Wednesday, December 1, 2010

Expanding International Presence

Throughout history international relations has always created its share of intrigue. It's interesting to read about China's expanding economic and political footprint in the Middle East.

- Turkey and China last month touted "a new cooperation paradigm." Beijing's inroads with the Islamist government includes an agreement to transform the ancient Silk Road into a Silk Railway linking China and Turkey.
- China gets more than a quarter of its oil imports from the Persian Gulf and has billions invested in Iran's oil sector.
- China filled a void in Syria left by a decaying Soviet Union, providing the terrorist state with a variety of missiles and modernizing Syria's antiquated energy sector.
- China is the leading oil and gas investor in Iraq, and it is paying millions to protect its investment there. ( Iraq has the world's largest known oil reserves.) China has also forgiven billions of Iraqi debt.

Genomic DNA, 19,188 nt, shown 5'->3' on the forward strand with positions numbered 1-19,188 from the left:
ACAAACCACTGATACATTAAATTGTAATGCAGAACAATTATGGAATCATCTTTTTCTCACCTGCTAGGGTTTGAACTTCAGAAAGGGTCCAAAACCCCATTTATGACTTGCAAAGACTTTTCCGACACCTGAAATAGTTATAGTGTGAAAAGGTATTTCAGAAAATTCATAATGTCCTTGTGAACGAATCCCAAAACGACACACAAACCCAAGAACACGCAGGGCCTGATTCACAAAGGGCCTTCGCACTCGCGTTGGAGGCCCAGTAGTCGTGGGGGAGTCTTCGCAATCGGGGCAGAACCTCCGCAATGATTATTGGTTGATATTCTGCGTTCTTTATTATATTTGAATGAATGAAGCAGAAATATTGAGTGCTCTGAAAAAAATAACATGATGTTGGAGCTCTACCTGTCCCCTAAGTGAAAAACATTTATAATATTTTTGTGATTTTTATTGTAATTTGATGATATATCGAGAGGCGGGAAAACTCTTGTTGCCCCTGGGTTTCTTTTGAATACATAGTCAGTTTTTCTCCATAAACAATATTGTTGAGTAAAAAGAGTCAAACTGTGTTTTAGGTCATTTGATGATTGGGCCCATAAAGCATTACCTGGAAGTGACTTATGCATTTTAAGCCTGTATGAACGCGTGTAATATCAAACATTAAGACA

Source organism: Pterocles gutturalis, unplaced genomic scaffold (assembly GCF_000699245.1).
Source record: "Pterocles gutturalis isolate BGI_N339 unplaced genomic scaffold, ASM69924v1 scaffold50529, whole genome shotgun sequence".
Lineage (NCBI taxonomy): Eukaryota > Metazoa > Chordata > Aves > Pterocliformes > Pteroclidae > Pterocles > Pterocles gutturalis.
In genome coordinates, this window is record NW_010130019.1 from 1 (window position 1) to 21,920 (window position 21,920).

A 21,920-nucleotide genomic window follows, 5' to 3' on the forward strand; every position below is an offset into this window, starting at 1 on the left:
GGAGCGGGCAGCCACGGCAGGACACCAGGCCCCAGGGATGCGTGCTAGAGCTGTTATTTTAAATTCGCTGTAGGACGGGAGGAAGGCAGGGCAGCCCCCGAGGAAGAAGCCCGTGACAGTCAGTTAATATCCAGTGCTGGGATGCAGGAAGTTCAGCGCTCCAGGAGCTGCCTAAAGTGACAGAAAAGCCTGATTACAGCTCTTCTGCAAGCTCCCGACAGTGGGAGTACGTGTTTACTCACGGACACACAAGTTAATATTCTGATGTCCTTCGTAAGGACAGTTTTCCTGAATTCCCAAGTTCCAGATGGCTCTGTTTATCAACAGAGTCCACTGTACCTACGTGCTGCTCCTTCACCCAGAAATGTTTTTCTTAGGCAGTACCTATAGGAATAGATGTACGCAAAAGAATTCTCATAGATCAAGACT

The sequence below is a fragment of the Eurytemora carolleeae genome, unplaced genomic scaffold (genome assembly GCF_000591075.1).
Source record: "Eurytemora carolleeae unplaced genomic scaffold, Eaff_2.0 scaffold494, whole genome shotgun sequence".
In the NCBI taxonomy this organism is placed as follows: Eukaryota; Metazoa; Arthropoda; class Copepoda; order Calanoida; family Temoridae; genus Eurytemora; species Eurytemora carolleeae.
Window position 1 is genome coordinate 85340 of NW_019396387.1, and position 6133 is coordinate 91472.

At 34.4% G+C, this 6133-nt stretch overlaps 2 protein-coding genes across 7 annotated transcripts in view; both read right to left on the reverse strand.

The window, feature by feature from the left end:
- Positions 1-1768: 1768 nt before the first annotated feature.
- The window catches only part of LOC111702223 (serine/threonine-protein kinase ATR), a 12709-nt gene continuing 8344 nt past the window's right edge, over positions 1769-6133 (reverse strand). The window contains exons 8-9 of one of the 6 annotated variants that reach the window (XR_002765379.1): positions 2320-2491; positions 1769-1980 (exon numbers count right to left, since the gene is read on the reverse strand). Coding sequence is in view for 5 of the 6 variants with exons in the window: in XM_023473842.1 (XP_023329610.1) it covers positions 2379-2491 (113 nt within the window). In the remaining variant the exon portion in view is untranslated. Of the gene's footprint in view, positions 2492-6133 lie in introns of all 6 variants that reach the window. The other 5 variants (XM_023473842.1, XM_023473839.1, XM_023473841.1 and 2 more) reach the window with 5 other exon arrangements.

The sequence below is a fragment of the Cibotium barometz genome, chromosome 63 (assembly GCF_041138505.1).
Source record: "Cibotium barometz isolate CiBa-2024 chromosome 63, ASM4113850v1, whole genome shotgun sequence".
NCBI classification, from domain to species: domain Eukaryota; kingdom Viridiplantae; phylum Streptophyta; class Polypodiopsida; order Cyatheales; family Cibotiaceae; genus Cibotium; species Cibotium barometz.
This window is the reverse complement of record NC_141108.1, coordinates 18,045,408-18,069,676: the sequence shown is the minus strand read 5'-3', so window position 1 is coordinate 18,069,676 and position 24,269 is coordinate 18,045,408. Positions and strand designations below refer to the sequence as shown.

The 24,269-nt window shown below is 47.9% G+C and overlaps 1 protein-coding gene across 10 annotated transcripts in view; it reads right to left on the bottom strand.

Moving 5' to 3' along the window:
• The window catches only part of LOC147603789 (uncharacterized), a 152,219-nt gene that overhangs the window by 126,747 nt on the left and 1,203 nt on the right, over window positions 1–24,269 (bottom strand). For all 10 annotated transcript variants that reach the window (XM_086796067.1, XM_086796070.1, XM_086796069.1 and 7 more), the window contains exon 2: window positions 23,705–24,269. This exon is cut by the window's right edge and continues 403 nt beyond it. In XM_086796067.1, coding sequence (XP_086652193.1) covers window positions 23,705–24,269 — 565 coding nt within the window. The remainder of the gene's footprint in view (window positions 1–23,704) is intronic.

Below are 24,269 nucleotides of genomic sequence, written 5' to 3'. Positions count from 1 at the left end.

- In the large scheme of things, "Although China holds a significant portion of U.S. debt, and trade relations are strong, at the end of the day the two nations are competitors, both strategic and economic- with profoundly different world views. It may be that this great game will end with Washington and Beijing as allies. More likely, though, a modus vivendi (agree to disagree) will emerge between the two powers."
- Increasingly, countries in the Middle East see China as a useful counterbalance against the West, amid a "growing regional perception that the United States is withdrawing from the Middle East."

From an article by David Schenker and Christina Lin, Los Angeles Times